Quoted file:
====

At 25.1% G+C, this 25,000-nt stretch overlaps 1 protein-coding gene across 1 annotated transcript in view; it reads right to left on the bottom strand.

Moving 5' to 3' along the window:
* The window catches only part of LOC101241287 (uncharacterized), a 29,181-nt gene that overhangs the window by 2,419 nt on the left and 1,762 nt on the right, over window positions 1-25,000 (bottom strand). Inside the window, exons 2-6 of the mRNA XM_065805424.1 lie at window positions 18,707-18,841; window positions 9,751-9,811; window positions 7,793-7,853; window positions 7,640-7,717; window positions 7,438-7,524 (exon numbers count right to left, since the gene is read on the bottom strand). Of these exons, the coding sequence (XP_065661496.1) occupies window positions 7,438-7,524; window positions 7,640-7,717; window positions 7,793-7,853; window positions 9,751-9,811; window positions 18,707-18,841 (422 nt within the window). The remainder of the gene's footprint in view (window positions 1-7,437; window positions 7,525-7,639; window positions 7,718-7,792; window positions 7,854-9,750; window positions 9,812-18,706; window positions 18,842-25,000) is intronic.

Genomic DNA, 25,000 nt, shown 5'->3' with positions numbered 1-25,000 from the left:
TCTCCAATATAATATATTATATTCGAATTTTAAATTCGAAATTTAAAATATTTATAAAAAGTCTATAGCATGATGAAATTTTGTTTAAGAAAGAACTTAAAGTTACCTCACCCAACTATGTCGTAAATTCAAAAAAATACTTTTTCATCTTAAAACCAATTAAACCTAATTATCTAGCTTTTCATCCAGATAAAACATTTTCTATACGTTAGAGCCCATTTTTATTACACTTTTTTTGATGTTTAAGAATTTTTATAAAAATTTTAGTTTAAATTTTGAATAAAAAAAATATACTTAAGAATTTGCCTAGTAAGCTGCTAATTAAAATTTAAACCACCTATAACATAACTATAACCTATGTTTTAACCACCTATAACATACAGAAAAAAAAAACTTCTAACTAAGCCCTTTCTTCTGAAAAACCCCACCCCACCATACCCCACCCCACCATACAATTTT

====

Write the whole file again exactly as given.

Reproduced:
At 25.1% G+C, this 25,000-nt stretch overlaps 1 protein-coding gene across 1 annotated transcript in view; it reads right to left on the bottom strand.

Moving 5' to 3' along the window:
* The window catches only part of LOC101241287 (uncharacterized), a 29,181-nt gene that overhangs the window by 2,419 nt on the left and 1,762 nt on the right, over window positions 1-25,000 (bottom strand). Inside the window, exons 2-6 of the mRNA XM_065805424.1 lie at window positions 18,707-18,841; window positions 9,751-9,811; window positions 7,793-7,853; window positions 7,640-7,717; window positions 7,438-7,524 (exon numbers count right to left, since the gene is read on the bottom strand). Of these exons, the coding sequence (XP_065661496.1) occupies window positions 7,438-7,524; window positions 7,640-7,717; window positions 7,793-7,853; window positions 9,751-9,811; window positions 18,707-18,841 (422 nt within the window). The remainder of the gene's footprint in view (window positions 1-7,437; window positions 7,525-7,639; window positions 7,718-7,792; window positions 7,854-9,750; window positions 9,812-18,706; window positions 18,842-25,000) is intronic.

Genomic DNA, 25,000 nt, shown 5'->3' with positions numbered 1-25,000 from the left:
TCTCCAATATAATATATTATATTCGAATTTTAAATTCGAAATTTAAAATATTTATAAAAAGTCTATAGCATGATGAAATTTTGTTTAAGAAAGAACTTAAAGTTACCTCACCCAACTATGTCGTAAATTCAAAAAAATACTTTTTCATCTTAAAACCAATTAAACCTAATTATCTAGCTTTTCATCCAGATAAAACATTTTCTATACGTTAGAGCCCATTTTTATTACACTTTTTTTGATGTTTAAGAATTTTTATAAAAATTTTAGTTTAAATTTTGAATAAAAAAAATATACTTAAGAATTTGCCTAGTAAGCTGCTAATTAAAATTTAAACCACCTATAACATAACTATAACCTATGTTTTAACCACCTATAACATACAGAAAAAAAAAACTTCTAACTAAGCCCTTTCTTCTGAAAAACCCCACCCCACCATACCCCACCCCACCATACAATTTT